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  • Writer's pictureZiggurat Realestatecorp

Property sold without consent of siblings

A sibling sold an inherited parcel of land from his/her deceased parents, without his/her siblings knowledge and consent. Is the sale valid?


The Supreme Court, in the case of Heirs of Gregorio Lopez, represented by Rogelia Lopez et al., v. Development Bank of the Philippines, GR 193551, Nov. 19, 2014, penned by Senior Associate Justice Marvic Mario Victor F. Leonen, held that the heirs cannot alienate the shares in the estate that do not belong to them, to wit:


"We have consistently upheld the principle that 'no one can give what one does not have.' A seller can only sell what he or she owns, or that which he or she does not own but has authority to transfer, and a buyer can only acquire what the seller can legally transfer.


"Title or rights to a deceased person's property are immediately passed to his or her heirs upon death. The heirs' rights become vested without need for them to be declared 'heirs'. Before the property is partitioned, the heirs are co-owners of the property.


"The heirs cannot alienate the shares that do not belong to them. Article 493 of the Civil Code provides:


"Art. 493. Each co-owner shall have the full ownership of his part and of the fruits and benefits pertaining thereto, and he may therefore alienate, assign or mortgage it, and even substitute another person in its enjoyment, except when personal rights are involved. But the effect of the alienation or the mortgage, with respect to the co-owners, shall be limited to the portion which may be allotted to him in the division upon the termination of the co-ownership.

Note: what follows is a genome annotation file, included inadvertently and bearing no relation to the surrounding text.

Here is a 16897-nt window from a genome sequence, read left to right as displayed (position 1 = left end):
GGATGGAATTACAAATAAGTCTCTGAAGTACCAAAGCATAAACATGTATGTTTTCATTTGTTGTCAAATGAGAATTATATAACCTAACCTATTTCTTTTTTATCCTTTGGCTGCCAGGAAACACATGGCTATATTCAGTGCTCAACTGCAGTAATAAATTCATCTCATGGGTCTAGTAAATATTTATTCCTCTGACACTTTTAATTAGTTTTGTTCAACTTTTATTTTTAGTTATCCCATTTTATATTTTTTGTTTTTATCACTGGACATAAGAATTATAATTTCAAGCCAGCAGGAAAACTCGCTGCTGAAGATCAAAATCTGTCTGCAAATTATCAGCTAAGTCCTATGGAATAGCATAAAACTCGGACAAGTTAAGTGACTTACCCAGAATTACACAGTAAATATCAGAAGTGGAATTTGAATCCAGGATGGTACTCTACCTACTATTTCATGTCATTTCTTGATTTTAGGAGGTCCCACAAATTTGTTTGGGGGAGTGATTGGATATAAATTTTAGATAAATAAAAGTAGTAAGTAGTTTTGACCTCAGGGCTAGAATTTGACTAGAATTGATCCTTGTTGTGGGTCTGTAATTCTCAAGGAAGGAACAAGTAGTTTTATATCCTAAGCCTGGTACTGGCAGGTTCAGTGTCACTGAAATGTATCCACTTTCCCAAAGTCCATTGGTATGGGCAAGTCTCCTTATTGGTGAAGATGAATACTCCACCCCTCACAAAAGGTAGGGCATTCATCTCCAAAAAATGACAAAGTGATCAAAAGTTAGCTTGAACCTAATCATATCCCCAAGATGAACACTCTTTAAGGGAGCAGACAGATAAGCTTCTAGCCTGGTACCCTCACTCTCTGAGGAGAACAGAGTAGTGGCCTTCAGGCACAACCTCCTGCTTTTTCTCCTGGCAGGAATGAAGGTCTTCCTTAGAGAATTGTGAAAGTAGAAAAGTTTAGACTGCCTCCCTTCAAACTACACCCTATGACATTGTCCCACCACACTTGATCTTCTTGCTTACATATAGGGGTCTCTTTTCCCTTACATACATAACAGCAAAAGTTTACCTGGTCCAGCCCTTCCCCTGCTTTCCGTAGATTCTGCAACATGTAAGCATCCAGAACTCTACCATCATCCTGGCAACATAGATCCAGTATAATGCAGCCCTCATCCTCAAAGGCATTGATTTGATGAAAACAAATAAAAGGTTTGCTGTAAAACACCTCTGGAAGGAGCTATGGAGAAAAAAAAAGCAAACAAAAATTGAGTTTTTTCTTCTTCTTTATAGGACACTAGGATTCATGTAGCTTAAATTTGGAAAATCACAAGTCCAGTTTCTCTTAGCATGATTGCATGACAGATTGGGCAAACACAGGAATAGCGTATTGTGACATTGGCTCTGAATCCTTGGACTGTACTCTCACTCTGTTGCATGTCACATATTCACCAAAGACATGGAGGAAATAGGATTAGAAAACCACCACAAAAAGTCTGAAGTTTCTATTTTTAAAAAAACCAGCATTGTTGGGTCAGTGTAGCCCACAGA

"Since Enrique's right to the property was limited to his one-fourth share, he had no right to sell the undivided portions that belonged to his siblings or their respective heirs. Any sale by one heir of the rest of the property will not affect the rights of the other heirs who did not consent to the sale. Such sale is void with respect to the shares of the other heirs.


"Regardless of their agreement, Enrique could only convey to Marietta his undivided one-fourth share of the property, and Marietta could only acquire that share. This is because Marietta obtained her rights from Enrique who, in the first place, had no title or interest over the rest of the property that he could convey."


Applying the foregoing, a sibling can only sell his/her share of the property. Accordingly, he/she has no right to sell the undivided portions that belong to the other siblings.


Hence, considering that there was no consent, the sale will not affect the other siblings' rights over the subject property.


At most, the buyer could only claim the seller's share, nothing more.

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